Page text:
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Sorry for this type of question, but I've forgotten the math basic from middle school, maybe someone can help me out. If I know the result and base, how can I calculate exponent?

$2.5 = 10^x$, how would I get the $x$ value of this?

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Do you remember the definition of logarithm? That's exactly what you need because the logarithm is defined as the inverse operation of exponentiation (raising a number to a power):

$$ 2.5=10^x \Longleftrightarrow x=\log_{10}{2.5}. $$

The statement $x=\log_{b}{a}$ is asking the question what power should I raise $b$ to get $a$? And that's equivalent to saying $b^x=a$.

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The other answers lead you to $x=\log_{10}(2.5) \approx 0.3979$ though it is possible to get a close mental arithmetic approximation without explicitly using logarithms:

  • $2^{10}=1024 \approx 1000 = 10^3$, so $2 \approx 10^{3/10}$ or slightly more

  • $2.5 = \dfrac{10}{2^2} \approx \dfrac{10^1}{10^{6/10}}=10^{2/5}$ or slightly less

  • making $x \approx \dfrac{2}{5} = 0.4$ or slightly less

You can do something similar for other values, and this can give reasonably good approximations for some other $\log_{10}(x)$

x       log_10(x)   approx  
1       0           0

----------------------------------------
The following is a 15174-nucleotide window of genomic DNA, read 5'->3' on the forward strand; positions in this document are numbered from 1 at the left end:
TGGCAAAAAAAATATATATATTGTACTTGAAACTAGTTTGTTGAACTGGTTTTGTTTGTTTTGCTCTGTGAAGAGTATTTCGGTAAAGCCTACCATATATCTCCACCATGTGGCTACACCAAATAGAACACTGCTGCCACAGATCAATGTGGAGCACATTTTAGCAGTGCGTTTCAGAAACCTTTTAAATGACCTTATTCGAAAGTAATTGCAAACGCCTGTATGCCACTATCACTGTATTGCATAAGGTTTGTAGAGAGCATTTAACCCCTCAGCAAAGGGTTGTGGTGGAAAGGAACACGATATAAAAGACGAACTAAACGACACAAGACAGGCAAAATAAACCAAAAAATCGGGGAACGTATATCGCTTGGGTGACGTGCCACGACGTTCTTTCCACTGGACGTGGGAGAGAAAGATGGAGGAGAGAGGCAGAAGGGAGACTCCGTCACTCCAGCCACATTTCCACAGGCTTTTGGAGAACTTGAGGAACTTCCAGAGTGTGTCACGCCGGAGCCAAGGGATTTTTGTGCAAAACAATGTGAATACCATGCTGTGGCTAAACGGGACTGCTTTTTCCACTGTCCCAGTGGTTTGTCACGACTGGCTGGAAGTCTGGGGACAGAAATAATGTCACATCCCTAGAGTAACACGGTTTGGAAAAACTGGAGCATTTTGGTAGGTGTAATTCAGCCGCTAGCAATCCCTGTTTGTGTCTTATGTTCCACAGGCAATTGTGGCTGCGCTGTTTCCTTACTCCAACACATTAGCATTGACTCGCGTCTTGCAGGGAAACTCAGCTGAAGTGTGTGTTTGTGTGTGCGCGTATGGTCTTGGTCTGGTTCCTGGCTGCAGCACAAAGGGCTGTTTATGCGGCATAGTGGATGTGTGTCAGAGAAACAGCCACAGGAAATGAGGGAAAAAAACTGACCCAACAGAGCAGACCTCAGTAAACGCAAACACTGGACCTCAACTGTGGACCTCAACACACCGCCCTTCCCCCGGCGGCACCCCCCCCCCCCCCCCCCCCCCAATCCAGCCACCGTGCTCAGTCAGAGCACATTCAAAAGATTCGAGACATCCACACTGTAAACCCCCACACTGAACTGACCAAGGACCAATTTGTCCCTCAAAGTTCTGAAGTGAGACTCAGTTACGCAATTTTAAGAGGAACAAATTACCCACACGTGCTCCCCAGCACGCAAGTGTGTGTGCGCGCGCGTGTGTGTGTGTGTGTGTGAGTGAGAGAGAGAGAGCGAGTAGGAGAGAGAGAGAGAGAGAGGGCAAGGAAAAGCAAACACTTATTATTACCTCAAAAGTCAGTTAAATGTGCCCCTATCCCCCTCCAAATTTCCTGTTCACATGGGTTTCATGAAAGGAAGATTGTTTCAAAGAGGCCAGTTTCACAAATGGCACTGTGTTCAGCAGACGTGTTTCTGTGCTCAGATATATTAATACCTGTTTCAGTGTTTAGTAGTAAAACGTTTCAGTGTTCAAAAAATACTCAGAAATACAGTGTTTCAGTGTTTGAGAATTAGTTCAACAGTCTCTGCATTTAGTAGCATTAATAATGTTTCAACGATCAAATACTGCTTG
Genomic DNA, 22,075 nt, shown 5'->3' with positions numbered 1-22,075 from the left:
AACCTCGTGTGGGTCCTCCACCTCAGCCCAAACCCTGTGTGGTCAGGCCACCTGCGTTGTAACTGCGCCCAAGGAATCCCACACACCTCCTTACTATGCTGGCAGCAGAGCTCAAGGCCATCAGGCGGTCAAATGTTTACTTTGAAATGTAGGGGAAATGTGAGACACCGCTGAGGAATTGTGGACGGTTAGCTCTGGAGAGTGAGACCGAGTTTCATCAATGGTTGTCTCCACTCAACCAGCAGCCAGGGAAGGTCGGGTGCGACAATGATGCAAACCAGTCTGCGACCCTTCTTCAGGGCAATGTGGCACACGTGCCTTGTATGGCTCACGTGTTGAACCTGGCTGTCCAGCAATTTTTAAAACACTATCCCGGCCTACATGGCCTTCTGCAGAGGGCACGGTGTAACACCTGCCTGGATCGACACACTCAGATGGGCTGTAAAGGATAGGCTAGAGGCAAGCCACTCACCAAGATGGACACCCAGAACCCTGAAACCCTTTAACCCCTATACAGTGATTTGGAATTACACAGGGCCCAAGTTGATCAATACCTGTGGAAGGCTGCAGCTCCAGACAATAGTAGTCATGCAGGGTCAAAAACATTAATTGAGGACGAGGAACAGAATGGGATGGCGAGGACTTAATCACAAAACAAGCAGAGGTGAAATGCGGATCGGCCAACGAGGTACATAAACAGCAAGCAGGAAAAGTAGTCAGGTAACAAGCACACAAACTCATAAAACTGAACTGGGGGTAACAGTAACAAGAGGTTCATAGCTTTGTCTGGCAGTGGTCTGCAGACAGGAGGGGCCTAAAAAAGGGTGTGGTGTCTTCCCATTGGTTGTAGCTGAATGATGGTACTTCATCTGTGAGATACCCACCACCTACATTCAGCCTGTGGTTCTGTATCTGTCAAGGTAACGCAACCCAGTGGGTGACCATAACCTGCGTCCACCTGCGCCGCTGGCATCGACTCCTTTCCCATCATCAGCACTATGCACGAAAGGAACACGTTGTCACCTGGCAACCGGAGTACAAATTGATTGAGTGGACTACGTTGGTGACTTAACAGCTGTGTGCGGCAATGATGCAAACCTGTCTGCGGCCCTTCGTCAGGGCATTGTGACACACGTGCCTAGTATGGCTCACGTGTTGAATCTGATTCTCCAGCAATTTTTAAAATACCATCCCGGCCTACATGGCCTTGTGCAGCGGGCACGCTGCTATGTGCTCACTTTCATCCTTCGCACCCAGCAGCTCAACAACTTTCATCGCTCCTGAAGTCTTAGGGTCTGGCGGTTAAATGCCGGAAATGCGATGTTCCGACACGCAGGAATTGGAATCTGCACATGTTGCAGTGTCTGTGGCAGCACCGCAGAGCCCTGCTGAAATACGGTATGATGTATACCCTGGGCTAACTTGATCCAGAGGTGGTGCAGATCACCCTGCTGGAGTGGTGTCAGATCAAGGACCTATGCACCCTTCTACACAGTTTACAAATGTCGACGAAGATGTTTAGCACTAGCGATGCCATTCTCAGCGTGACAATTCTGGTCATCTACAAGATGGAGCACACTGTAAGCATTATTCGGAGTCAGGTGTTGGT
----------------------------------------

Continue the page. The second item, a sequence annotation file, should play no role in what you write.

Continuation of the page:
1.25    0.09691     0.1-
1.6     0.20412     0.2+
2       0.30103     0.3+
2.5     0.39794     0.4-
3.125   0.49485     0.5-
3.2     0.50515     0.5+
4       0.60206     0.6+
5       0.69897     0.7-
6.25    0.79588     0.8-
8       0.90309     0.9+
10      1           1
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Hint: Use the natural logarithm on both sides of the equation.

$$\ln 2.5 = x \ln 10$$ $$\implies x = \dfrac{\ln 2.5}{\ln 10}$$

I used the logarithm law $\log_a b^r = r\log_a b$ on the right-hand side of the first equation.

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If you know the base and the exponent, then the operation to get the value of the power is exponentiation. For instance, if the base is $10$ and the exponent is $3$, then the value of the power is $10^3 = 1000$.

If you know the power and the exponent, then the operation to get the base is root. For instance, if the exponent is $3$ and the power is $1000$, then the base is $\sqrt[3]{1000} = 10$

If you know the power and the base, the operation to get the exponent is the logarithm. For instance, if the power is $1000$ and the base is $10$, then the exponent is $\log_{10}(1000) = 3$.

These three operations are so closely related, yet their names and notations (and teaching methods) are entirely different. This is a shame, but there is little one can realistically do about it.

In this case, the answer you're looking for is $\log_{10}(2.5)$. (Make sure you use logarithms base $10$, as $10$ is the base of the power. On some calculators, for instance, logarithm base $10$ is denoted by $\log$ while logarithm base $e\approx 2.72$ is denoted by $\ln$. But some times $\log$ refers to base $e$ logarithms instead. You will have to test this on your calculator to figure out which convention it follows.

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